To my usual self, it would appear that I have done nothing today. My usual self would be annoyed about all the items left for tomorrow. It would sigh and fret over the opportunities missed by spending a full day vegging out. My enlightened self, on the other hand, that fleeting self that I’m always chasing, knows that I’ve accomplished a lot more in my day of doing nothing than one would think.

If it weren’t for my throbbing headache, the one that has stayed with me on and off for days, I would have gone through with the day’s agenda. I would have walked over to the Carnaval parade before going to the bank, two grocery stores, and the gym. I would have done the sinkful of dirty dishes and vacuumed the rug, then would have driven an hour to a friend’s graduation party. I might have then stopped by another friend’s birthday at a beach located an hour in the other direction before driving home. But my headache kept me glued to the couch, too exhausted even to get up and brush my teeth.

I almost never get headaches, but for the past couple of months a potpourri of health issues has started cropping up, practically a new one each day. It’s like the menu du jour in hell: “What’ll it be today: the cracked lips or the numb toes?” I know that I’d be healthy if I could just listen to my body’s needs, sleeping when I’m tired and exercising when I’m restless instead of pushing through physical fatigue in order to do more. I pulled an all-nighter last Wednesday to complete a copywriting assignment, and at 5 a.m. the anxious tightness in my chest that has been growing for months screamed at me, “You need to stop and breathe!” But I could not take a full breath, and being on deadline, I ignored my body’s warning signals and soldiered on.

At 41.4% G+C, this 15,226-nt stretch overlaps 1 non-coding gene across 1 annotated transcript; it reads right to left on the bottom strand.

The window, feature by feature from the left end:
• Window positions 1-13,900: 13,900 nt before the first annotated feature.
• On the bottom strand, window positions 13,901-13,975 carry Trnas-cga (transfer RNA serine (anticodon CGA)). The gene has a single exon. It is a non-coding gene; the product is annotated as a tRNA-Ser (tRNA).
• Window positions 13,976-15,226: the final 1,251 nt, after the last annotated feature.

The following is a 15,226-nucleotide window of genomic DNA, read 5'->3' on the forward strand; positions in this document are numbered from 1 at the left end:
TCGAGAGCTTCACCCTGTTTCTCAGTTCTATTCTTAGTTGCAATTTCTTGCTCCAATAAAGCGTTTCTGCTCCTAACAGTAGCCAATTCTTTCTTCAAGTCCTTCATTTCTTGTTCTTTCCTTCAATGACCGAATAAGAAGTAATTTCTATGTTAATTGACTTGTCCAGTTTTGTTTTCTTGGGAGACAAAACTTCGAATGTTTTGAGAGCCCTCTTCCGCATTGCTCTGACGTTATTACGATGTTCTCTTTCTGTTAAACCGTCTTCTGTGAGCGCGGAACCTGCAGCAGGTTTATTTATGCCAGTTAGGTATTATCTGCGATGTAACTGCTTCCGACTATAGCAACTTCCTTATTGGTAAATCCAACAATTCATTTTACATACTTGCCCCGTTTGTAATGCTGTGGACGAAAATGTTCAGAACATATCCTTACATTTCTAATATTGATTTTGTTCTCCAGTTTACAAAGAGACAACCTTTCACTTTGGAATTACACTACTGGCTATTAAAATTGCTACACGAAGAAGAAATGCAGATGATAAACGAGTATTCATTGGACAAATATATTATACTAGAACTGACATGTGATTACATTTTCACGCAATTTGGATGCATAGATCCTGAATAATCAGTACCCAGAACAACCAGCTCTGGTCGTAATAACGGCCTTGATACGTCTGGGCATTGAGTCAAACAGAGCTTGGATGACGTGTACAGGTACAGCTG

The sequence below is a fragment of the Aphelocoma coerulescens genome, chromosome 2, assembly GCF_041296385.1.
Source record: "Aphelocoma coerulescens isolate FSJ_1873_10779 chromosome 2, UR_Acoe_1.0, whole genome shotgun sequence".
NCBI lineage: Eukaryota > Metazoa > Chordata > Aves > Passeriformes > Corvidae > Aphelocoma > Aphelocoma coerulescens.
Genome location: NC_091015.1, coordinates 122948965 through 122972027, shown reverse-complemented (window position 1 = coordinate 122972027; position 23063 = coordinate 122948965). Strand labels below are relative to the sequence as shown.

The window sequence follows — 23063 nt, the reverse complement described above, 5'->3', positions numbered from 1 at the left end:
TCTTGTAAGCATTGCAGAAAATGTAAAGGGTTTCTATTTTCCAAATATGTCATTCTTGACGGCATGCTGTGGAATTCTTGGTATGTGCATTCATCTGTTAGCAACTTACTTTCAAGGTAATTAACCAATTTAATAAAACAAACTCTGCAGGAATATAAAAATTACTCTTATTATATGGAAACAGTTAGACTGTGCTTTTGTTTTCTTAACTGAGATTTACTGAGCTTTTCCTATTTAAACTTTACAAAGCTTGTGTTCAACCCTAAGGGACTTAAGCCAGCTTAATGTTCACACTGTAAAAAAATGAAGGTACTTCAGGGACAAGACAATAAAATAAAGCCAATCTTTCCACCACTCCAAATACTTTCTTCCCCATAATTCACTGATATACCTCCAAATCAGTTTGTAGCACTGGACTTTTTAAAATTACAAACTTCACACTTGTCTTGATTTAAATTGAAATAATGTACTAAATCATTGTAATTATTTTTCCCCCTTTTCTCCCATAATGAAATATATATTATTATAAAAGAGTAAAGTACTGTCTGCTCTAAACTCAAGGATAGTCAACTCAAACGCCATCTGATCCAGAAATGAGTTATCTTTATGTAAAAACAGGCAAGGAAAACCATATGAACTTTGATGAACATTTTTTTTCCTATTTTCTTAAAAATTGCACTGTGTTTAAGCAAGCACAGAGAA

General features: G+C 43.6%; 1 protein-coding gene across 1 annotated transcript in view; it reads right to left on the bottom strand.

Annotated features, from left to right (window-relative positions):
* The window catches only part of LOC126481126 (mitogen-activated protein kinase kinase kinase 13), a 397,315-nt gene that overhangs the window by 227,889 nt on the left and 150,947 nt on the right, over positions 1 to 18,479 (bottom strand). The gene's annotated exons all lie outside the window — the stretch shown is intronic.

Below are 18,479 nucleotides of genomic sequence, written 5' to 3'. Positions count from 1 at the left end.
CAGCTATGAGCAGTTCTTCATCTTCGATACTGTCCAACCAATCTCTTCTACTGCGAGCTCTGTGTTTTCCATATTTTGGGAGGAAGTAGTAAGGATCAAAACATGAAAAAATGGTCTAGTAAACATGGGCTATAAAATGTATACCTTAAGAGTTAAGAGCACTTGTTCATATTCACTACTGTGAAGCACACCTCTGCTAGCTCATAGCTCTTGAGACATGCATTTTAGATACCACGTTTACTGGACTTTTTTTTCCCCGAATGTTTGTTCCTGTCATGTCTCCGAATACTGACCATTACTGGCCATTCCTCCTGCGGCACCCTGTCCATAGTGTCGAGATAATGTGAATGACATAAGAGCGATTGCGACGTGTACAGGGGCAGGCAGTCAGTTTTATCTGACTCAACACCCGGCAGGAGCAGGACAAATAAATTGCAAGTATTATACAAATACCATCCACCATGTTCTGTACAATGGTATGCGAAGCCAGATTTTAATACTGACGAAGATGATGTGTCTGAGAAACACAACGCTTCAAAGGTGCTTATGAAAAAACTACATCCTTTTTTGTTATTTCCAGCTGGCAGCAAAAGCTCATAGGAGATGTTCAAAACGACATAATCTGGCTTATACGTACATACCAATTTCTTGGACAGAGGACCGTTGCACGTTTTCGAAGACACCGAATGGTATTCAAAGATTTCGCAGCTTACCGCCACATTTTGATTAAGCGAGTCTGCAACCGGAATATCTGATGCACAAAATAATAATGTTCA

I’ve been this way since I was little, not wanting to miss out on anything, trying to cram as much activity into a day as humanly possible. My mom loves to remind me of how, as a toddler at naptime, I’d tell her, “I’m not tired! I don’t want a nap! I—” and fall asleep mid-sentence. There’s even a photograph of me (see above) reading two books at once with a bottle dangling from my mouth, eyes at half-mast, my mind fighting off the sleep my body knows it needs.